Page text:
Wednesday, August 18, 2010
Our ancestors were hunters, gatherers, fishers, and farmers. There were no pilots, cable installers, computer programmers, or telemarketers. Food was either gathered, raised, or killed fresh and served in relative purity straight from Mother Nature’s pantry.
Today, most consumers live in close proximity to a large grocery store, where hunting through the butcher’s cold case or deli and foraging in the produce section is about as close to the food source as they will ever get. It has been observed with sagacity that if all meat eaters had to slaughter their own meat, there would be mass conversion to vegetarianism. Needless to say, that may never happen, but it does show how far most of us are from the real process of food foraging and/or production.
As I wander through the orderly vegetable and fruit displays in our area’s new mega market, I hear thunderclaps and the sound of soft rain as overhead misters automatically spray the vegetables. In the egg and dairy section, I am serenaded by mooing cows and clucking hens. By the meat and fish counter I hear the sounds of the ocean and the piercing cries of seagulls. In the pet section, I am reminded to buy the kitty her cat food with the plaintive meows of hungry kitties and barking dogs. These nature recordings are more than mere entertainment or novelties. I know store managers are subtly trying to manipulate my natural foraging instincts by attempting to make me feel like a self-sufficient primitive hunter/gatherer, or at least like I’m back on the farm, filling my basket with the earth’s fresh bounty. The recordings seem to delight most shoppers and their children, but they do nothing but annoy me. I resent any form of sales manipulation, especially on the subliminal level.
As a child, I loved to walk along ditch banks in the spring and summer to find tender greens, fruit, and whatever else was free and edible.Given the opportunity, I prefer to forage for wild foods,and also grow my own food for winter eats.
Take a hike, cutting across foothills and forest . . . preferably with someone, and determine if there are any wild edibles that haven’t been sprayed. Forget mushrooms unless you have been taught by someone knowledgeable in the field.
Puffballs are usually good, if picked fresh, and can be sliced and sauteed in Tamari (soy) sauce and margarine — a real delicacy!
Be a responsible forager, asking for permission when necessary. Be kind to the trees and plants you harvest, leaving enough behind for them to regenerate or reseed. Always leave some for the wild birds and animals that depend on them for survival. Never gather so much in one area that it looks stripped or bare . . . move along and take a little here and a little there as the animals do.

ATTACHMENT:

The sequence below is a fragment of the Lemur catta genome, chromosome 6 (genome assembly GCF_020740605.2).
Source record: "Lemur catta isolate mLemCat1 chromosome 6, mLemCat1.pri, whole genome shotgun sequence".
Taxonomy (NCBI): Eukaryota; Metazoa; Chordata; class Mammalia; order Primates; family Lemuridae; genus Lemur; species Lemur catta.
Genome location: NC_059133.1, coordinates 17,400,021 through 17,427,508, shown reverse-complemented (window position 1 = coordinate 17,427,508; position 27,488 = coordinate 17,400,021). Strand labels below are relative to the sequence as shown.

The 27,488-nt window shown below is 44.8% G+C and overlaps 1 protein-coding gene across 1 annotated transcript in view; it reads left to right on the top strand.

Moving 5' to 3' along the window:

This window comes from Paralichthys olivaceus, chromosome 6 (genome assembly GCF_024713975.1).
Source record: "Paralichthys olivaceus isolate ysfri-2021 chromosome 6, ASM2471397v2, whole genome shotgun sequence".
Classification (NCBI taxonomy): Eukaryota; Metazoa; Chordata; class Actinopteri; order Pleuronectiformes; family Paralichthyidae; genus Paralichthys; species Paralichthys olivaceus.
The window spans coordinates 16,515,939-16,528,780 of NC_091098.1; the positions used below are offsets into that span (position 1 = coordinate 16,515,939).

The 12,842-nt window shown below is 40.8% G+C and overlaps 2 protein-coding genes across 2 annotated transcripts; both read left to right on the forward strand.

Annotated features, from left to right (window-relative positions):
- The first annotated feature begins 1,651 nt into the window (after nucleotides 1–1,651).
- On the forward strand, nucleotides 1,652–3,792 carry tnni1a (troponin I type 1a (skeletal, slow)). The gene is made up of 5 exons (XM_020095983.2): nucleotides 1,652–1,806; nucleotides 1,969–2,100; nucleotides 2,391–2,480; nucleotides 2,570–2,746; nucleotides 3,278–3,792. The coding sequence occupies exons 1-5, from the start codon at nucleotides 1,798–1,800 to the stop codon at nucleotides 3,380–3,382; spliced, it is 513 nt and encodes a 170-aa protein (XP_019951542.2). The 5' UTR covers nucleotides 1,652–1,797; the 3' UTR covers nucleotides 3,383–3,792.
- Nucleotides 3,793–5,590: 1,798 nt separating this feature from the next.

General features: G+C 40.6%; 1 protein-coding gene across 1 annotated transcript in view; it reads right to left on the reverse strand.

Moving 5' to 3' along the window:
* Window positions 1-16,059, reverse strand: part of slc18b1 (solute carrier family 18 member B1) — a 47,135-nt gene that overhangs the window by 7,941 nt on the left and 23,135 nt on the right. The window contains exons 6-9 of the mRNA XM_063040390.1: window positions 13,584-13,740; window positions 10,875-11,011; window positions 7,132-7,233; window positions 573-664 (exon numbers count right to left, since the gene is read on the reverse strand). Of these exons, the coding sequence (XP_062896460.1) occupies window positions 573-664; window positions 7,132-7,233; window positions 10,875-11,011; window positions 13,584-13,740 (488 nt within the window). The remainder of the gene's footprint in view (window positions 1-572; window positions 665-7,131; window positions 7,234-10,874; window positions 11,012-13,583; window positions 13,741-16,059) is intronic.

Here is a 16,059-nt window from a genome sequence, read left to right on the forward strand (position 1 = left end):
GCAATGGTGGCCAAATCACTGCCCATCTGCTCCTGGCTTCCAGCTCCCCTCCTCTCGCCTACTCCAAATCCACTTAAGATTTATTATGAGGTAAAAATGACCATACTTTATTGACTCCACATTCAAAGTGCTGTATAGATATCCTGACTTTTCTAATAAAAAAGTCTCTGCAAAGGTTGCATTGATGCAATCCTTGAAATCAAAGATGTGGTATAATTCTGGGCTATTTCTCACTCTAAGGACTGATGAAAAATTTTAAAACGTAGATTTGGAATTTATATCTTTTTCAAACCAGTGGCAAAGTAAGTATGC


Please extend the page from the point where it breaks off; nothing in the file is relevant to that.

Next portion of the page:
The most overlooked area to forage is our own gardens, yards, and property. If you have a dripping faucet, brook, or spring, plant mint, watercress, or other water-loving plants that can take care of themselves. In our own yard, we have many plants that require little but water. These include catnip, two types of oregano, peppermint, rosemary, volunteer mammoth sunflowers, garlic, and Echinacea Augustifolia. Our garden offers foragable edibles like Lamb’s Quarters and squash blossoms, which we dip in blue cornmeal batter and fry. My most wonderful garden “weed,” however, is Purslane.
It can be enjoyed for its tangy taste in raw salads, or fried lightly with other vegetables. Native Peoples have always valued this super-nutritional plant. Traditional herb lore prescribes this lowly plant as a treatment for the “sugar” disease.
Finally, one might consider becoming a modern-day Johnny Appleseed. If you are aware of ditches, brooks, or other damp areas, try planting Mammoth Sunflowers, watercress, tomatoes, or other (legal) herbs, trees, or seeds and care for them periodically during their initial growing stages. A few squash or pumpkin seeds can yield enormous amounts of food. Just don’t be too disappointed if fellow foragers discover and harvest your plants. True earth farmers and caretakers know that if we could give as freely as Mother Earth, no one would ever go to bed hungry.
Our surroundings are overgrown with edible herbs, greens, berries, roots, nuts, seeds and mushrooms, which survive the herbivores who dine on them by prolifically reproducing-so much so that people incorrectly identify them as "weeds." Although certain wild plants are poisonous, there are plenty of edibles that are easy to recognize, tastier than anything you buy, super nutritious and just plain fun to gather and cook with.